Then and now: Key West, Florida. Image Credit: Courtesy of the authors; McClenachan et al. (2017). doi:10.1126/sciadv.1603155. Graphic: McClenachan, et al., 2017 / Science Advances

By Mike Gaworecki
20 September 2017

(Mongabay) – A team of researchers based in Australia and the United States have used historical nautical maps to determine that coral reef loss in the Florida Keys is much more extensive than previously understood.

The British empire began mapping its overseas territories in the 18th century, and coral reefs in particular were quite thoroughly documented given the danger they posed to wooden-hulled ships. In the process, these imperial cartographers unwittingly provided a source of high-resolution spatial data on coastal areas that, as it turns out, can still be useful today in establishing historical baselines for the extent of coral reefs and assessing changes to those reef systems over the ensuing centuries.

“The degree of biologically relevant information recorded varied by cartographer, but the best of these British maps describes the depth, shape, and color of shallow-water corals and distinguishes them from other hard structures such as rocks,” the authors of a study published in the journal Science Advances earlier this month wrote.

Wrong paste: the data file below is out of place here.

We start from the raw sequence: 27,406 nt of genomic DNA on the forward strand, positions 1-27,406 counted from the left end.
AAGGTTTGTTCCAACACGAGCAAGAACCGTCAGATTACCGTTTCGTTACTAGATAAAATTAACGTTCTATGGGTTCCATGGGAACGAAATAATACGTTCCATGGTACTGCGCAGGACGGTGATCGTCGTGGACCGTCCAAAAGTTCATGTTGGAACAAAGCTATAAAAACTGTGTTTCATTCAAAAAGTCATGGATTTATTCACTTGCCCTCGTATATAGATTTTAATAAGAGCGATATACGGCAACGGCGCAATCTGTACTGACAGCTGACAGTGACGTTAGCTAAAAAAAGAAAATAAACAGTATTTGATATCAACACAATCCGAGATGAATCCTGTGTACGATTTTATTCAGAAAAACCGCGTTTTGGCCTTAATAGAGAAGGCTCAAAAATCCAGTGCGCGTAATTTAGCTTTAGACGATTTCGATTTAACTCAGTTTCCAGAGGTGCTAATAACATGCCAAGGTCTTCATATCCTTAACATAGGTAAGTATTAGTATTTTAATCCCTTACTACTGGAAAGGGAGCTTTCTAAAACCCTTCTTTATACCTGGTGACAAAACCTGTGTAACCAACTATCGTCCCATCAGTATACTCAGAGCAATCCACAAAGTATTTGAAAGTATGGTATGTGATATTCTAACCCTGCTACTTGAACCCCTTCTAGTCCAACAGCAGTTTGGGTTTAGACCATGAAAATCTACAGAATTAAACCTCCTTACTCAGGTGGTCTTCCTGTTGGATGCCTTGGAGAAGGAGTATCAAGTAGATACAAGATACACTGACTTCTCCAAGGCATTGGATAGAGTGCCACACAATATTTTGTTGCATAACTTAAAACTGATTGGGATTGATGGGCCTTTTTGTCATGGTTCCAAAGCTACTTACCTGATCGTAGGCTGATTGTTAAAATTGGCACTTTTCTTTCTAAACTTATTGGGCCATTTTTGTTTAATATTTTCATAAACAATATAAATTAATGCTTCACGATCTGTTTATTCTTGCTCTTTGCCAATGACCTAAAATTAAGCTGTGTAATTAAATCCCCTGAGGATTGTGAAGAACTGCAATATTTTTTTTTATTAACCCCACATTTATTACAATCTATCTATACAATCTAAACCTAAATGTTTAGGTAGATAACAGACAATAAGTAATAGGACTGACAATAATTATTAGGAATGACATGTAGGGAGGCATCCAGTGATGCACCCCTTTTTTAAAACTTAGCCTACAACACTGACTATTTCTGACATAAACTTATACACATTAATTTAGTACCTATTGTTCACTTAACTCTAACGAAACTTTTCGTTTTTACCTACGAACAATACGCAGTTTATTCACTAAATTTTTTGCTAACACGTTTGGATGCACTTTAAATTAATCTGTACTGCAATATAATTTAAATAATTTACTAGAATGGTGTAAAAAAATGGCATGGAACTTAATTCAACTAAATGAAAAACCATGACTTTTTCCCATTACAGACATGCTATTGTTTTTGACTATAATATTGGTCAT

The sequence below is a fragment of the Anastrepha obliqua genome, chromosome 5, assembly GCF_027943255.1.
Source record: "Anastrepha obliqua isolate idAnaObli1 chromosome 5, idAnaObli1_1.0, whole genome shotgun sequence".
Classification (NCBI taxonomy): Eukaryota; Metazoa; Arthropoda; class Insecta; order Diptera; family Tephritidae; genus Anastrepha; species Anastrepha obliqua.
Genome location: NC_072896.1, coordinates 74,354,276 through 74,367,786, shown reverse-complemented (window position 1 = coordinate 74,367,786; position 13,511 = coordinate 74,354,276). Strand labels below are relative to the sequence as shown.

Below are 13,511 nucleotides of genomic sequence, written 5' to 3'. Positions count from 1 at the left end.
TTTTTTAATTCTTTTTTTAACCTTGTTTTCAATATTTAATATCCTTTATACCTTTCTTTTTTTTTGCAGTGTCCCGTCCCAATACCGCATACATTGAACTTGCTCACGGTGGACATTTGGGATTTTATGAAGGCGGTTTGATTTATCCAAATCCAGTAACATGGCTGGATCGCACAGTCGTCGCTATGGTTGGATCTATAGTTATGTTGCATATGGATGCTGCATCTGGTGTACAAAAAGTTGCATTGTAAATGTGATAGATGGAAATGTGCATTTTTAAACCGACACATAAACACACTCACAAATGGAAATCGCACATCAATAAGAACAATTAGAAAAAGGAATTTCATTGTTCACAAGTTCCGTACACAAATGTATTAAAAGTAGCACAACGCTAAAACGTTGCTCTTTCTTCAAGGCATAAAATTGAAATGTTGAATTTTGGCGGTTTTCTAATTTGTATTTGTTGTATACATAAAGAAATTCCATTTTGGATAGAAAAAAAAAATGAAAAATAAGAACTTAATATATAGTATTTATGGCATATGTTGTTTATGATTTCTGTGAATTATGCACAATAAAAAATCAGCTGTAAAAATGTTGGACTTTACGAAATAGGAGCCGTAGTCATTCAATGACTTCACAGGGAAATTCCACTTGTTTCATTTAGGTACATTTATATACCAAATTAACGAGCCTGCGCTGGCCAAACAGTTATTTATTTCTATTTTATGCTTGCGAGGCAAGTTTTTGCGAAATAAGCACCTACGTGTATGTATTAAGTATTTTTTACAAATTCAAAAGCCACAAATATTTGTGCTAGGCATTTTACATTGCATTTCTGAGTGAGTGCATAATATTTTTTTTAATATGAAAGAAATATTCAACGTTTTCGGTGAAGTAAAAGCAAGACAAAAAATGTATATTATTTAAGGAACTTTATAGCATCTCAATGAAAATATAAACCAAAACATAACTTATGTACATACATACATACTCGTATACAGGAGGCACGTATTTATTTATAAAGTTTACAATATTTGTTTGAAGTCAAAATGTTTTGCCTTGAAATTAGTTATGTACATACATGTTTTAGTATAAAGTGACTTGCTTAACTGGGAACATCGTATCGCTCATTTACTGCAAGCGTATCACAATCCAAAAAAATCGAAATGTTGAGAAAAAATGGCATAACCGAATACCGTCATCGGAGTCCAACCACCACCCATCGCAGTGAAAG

The researchers used nautical charts dating from the 1770s to help quantify changes in the coral reefs of the Florida Keys over the past 240 years.

“The maps were essential to expansion of the British Empire, and luckily for us, they also included a lot of useful ecological information,” according to Benjamin Neal, a postdoctoral researcher at the Bigelow Laboratory for Ocean Sciences in East Boothbay, Maine and a co-author of the study. [more]

Historical nautical maps show coral loss more extensive than previously believed


7 September 2017 (UQ News) – Centuries-old nautical charts, mapped by long-deceased sailors to avoid shipwrecks, have been used by modern scientists to study loss of coral reefs.

A new US and Australian study – including research from The University of Queensland and the Australian Research Council Centre of Excellence in Coral Reef Studies - compared early British charts to modern coral habitat maps to understand changes to reef environments.